These a a couple of shots of some Fissidens sp. Members of this genus have a really gorgeous morphology! The leaves do not spiral around the stem as in most mosses. In Fissidens they have a distichous leaf arrangement, meaning that they are positioned 180 degrees opposite each other on the stem. It is the same leaf arrangement that you see in Iris plants. This distintictive pattern of leaves makes mosses in the genus Fissidens stand out from other species in the field.

Examining Moss Filaments: Protonema & Rhizoids

Every week members of the Goffinet Laboratory group meet to discuss a research journal article about bryophytes. The papers that we read range from morphological to molecular and may relate to either mosses, hornworts, or liverworts, all of which we study in the laboratory. Last week's paper focused on moss protonema and rhizoids.

Protonema are unicellular filaments of haploid/gametophyte tissue. In the moss life cycle a spore germinates to produce filamentous protonema that then develop into leafy gametophytes. At right is a photograph of the protonema of Funaria hygrometrica.

Blogging on Peer-Reviewed ResearchPressel, S., Ligrone, R. and J. G. Duckett. 2008. Cellular Differentiation in Moss Protonemata: A Morphological and Experimental Study. Annals of Botany 102:227-245.

This research paper focuses on three types of bryophyte filaments: chloronema and caulonema (both types of protonema) and rhizoids. They define rhizoids as filaments that are produced only by the mature leafy gametophyte plants. They are often pigmented brown and function to attach the gametophyte to the substrate (soil, tree bark, or rock that they are growing on).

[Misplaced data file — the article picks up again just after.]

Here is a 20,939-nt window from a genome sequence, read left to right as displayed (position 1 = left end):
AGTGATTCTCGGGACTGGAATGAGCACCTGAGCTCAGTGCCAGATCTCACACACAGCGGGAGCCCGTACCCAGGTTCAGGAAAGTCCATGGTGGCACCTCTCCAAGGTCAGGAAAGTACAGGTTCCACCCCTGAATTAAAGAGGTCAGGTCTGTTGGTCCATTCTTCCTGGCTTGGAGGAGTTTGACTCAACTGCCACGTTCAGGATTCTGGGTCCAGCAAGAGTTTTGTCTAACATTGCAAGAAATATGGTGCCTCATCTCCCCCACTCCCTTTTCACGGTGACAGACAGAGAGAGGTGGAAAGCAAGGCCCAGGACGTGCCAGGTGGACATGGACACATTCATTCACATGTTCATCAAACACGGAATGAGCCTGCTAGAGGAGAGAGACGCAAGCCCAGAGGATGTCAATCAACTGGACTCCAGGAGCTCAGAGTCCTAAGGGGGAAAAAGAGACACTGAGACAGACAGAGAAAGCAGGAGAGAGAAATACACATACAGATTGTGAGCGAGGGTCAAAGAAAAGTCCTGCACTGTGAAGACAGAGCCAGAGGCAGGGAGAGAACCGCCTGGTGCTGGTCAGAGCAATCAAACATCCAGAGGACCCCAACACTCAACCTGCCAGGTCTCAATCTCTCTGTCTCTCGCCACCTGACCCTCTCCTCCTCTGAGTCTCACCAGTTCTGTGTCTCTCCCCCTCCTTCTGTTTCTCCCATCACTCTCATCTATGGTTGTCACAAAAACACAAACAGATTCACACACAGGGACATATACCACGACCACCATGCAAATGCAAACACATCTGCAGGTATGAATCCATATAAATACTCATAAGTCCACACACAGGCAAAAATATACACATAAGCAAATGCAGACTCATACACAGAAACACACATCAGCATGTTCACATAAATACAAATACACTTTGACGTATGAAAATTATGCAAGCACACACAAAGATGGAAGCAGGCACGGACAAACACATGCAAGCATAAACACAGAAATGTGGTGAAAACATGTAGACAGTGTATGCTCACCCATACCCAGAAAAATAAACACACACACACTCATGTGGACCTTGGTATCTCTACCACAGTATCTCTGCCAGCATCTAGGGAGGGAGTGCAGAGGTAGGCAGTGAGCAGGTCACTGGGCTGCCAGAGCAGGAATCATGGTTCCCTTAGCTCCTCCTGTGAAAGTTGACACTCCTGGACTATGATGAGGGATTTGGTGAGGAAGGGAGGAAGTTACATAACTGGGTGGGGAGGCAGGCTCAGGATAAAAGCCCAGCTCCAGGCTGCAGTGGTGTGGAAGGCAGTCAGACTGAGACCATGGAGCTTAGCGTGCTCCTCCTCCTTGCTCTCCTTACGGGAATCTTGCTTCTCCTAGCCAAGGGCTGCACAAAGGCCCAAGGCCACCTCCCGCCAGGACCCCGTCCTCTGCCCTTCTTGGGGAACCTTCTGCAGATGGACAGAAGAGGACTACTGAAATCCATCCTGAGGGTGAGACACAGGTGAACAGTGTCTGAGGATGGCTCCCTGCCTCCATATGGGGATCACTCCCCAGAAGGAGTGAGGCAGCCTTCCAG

They had a number of goals for their research, but I am not going to go into all of them. The one that I found the most interesting was that they examined 200 moss species and determined the cellular changes that occur during differentiation of the caulonema and rhizoid filaments. (Differentiation is the process by which cells acquire all of the characteristics that they will have at maturity.) You may ask why just describe a maturation process inside of the cells. Well as the authors mention (and I wholeheartedly agree), it is important to describe the sequence of events that occur in these filaments because it lays the foundation for future experiments. Researchers have to know how structures develop normally, so that they have a control/baseline to compare to experiments.

Additionally, the paper is full of great images. There are light microscopy photos zoomed in to the point that you can see the nucleus inside of the cell. Some of the other images illustrate a feature that I had not heard of before. The rhizoids produce a mucilage sheath (i.e. slime) that covers the entire outside of the cell wall. The remainder of the images are transmission electron micrographs that show all sorts of cellular structures. You can see mitochondria, chloroplasts, golgi bodies and nuclei, just to name a few. In order to see these structures some serious magnification is needed. These organelles are probably magnified 10,000-50,000X. I think that it is just really fabulous that we can see all of these tiny biological features inside of the cells!